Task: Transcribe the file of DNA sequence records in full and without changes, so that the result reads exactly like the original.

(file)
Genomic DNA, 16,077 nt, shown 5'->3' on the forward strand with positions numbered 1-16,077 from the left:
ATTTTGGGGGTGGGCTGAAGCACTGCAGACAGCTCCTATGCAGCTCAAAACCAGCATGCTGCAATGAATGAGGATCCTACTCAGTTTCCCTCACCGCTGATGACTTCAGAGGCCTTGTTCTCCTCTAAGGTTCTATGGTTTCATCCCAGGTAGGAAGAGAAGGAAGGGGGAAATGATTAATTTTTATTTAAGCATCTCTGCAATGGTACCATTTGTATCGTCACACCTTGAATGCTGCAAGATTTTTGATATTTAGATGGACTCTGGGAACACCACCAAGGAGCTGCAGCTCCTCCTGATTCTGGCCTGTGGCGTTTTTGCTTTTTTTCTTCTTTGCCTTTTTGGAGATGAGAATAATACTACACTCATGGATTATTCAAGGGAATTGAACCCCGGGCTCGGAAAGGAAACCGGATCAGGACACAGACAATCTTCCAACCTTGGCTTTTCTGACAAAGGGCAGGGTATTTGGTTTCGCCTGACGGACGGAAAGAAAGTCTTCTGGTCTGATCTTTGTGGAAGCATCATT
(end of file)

Genomic DNA, 16,077 nt, shown 5'->3' on the forward strand with positions numbered 1-16,077 from the left:
ATTTTGGGGGTGGGCTGAAGCACTGCAGACAGCTCCTATGCAGCTCAAAACCAGCATGCTGCAATGAATGAGGATCCTACTCAGTTTCCCTCACCGCTGATGACTTCAGAGGCCTTGTTCTCCTCTAAGGTTCTATGGTTTCATCCCAGGTAGGAAGAGAAGGAAGGGGGAAATGATTAATTTTTATTTAAGCATCTCTGCAATGGTACCATTTGTATCGTCACACCTTGAATGCTGCAAGATTTTTGATATTTAGATGGACTCTGGGAACACCACCAAGGAGCTGCAGCTCCTCCTGATTCTGGCCTGTGGCGTTTTTGCTTTTTTTCTTCTTTGCCTTTTTGGAGATGAGAATAATACTACACTCATGGATTATTCAAGGGAATTGAACCCCGGGCTCGGAAAGGAAACCGGATCAGGACACAGACAATCTTCCAACCTTGGCTTTTCTGACAAAGGGCAGGGTATTTGGTTTCGCCTGACGGACGGAAAGAAAGTCTTCTGGTCTGATCTTTGTGGAAGCATCATT